The Name Jenna and Henry Picked for Their Baby Girl: A Mystery, Part One

I’d been putting off* commenting about the name Jenna and her husband, Henry Hager, gave their baby girl–until I learned (from a Glamour blog) that Margaret Laura “Mila” Hager was named after her two grandmothers (Margaret Hager and Laura Bush).

Although Jenna and Henry decided to name the baby after their mothers, they made it clear that the baby’s first and middle names were strictly “honorific.” They will call their baby Mila (which they explained was a combination of their mothers’ two names). This reminds me of Uma Thurman, who gave her baby girl five names and then ditched them all for a nickname, Luna.

What do I think of Mila? When people read the name, they may wonder how to pronounce it: ME-la or MILL-la? And when people hear the name, they may wonder how to spell it: Meela or Milla?  Mila is a short form of names like Ludmilla (Russian/Slavic) and Camilla (Italian). Ludmilla means “loved by the people.” Camilla means “young ceremonial attendant.” In short, Mila is a nickname of Russian/Slavic or Italian origin that will be the primary moniker for the granddaughter and great granddaughter of two American presidents named Bush.

It must have taken some guts to name their baby Mila, but the rest of the baby’s name seems like it was cobbled together to gain support from both sides of the family.  The idea of giving a baby girl a name that will be used only on the birth certificate doesn’t make sense to me. Why not name her Camilla “Mila” Hager and be done with it?

Glamour gushed that Margaret Laura “Mila” Bush is “a cute” name. But it comes across to me as a strange political contrivance which offers the baby girl an official name (which will be used on Mila’s driver’s license and and voter registration card)  and an unoffical name which be reserved for everyday use.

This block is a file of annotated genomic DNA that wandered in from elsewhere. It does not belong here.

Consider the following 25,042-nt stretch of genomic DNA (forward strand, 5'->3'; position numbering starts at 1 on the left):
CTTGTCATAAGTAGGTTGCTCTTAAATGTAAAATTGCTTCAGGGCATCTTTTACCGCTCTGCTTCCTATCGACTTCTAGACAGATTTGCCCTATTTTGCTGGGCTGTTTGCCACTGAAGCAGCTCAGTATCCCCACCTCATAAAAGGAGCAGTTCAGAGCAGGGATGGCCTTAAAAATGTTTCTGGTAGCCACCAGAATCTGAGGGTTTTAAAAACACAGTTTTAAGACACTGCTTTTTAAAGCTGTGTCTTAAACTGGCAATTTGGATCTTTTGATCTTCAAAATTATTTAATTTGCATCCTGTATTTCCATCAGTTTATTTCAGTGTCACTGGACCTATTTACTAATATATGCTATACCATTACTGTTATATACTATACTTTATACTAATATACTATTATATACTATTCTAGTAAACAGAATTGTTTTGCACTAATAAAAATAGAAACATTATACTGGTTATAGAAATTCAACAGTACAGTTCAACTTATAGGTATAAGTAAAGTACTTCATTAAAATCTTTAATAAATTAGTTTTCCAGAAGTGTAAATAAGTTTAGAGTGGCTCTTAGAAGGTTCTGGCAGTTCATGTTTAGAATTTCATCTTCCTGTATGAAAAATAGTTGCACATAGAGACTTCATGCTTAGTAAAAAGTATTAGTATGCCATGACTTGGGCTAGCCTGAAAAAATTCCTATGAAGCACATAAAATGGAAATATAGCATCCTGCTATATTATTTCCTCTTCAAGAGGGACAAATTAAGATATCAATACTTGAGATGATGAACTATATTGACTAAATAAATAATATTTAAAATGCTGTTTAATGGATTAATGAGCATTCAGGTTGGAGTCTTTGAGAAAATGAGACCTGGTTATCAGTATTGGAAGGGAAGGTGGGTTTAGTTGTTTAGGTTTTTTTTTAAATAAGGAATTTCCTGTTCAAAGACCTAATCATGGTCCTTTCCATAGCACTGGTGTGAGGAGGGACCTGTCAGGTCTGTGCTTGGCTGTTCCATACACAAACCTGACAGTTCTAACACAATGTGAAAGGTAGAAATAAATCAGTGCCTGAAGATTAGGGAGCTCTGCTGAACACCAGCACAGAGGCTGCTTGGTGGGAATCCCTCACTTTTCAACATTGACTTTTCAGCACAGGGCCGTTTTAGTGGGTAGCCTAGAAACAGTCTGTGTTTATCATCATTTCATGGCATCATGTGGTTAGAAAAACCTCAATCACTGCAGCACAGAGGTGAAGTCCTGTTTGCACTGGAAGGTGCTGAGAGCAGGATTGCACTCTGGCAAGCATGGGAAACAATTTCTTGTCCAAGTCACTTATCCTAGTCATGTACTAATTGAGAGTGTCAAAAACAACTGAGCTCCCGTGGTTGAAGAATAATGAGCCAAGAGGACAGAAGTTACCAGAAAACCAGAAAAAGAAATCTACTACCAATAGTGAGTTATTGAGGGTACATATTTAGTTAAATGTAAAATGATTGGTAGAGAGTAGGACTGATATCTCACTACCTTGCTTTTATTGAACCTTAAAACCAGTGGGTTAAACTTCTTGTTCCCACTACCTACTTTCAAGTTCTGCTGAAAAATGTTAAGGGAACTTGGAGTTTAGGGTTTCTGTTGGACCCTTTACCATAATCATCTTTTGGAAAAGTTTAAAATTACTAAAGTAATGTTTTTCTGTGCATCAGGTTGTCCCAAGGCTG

My verdict: two thumbs down.

*The reason I put off writing about Margaret Laura Hager is that the name seemed so lackluster. I had no idea why a seemingly spunky young woman like Jenna would agree to such a tame name.  It wasn’t until I learned that Henry’s mother was named Margaret that I began to understand part of Henry and Jenna’s plan.

But there was something I still didn’t get: Laura Margaret sounds a lot better than Margaret Laura (as evidenced by the fact that there are millions of Irish women named Mary Margaret–and very few named Margaret Mary). So why did Jenna and Henry go with the more awkward name order? My guess is that Jenna put her mother’s name second to get Mila (an unusual Russian/Slavic or Italian nickname) rather than Lama (a funny Peruvian-sounding nickname).

(See my second post, in which I pay closer attention to a clue mentioned, but didn’t fully appreciated, in this post.)

7 thoughts on “The Name Jenna and Henry Picked for Their Baby Girl: A Mystery, Part One

  1. This is such a tone-deaf and ridiculous stance on a sweetly traditional yet modern name. I wasn’t shocked to hear that the baby was named after her two grandmothers, seeing as Jenna and her twin are themselves. And as someone who was almost (but vety thankfully not) named Margaret and called Maggie, I love the use of Mila as a portmanteau-style nickname. It’s fresh and very 21st-century sounding, and also not exactly an unheard name here in the States. I’ve met at least three Milas (not to mention Mila Kunis), and each one pronounces it the same way. Frankly, I find the tone of your post to be quite xenophobic and off-putting.

    • Hi MK, Thanks so much for writing about my first Margaret Laura “Mila” post. I wasn’t “shocked to hear that the baby was named after her two grandmothers,” but as I thought about the “cover story” Jenna and Henry sent to the media, I began to wonder what they were “really” up to. I’m pleased to note that you are as unimpressed by the name Margaret as I am.

      I assume you noticed that W’s and Laura’s facebook pages referred to the baby girl as Mila–rather than Margaret Laura. You called me “xenophobic” because I pointed out the irony of the daughter and granddaughter of two American presidents giving her daughter a Russian name. If you read my second post on this subject–in which I do a better job of figuring out what Jenna and Henry were really up to–I think you may find the story as amusing, as I did.

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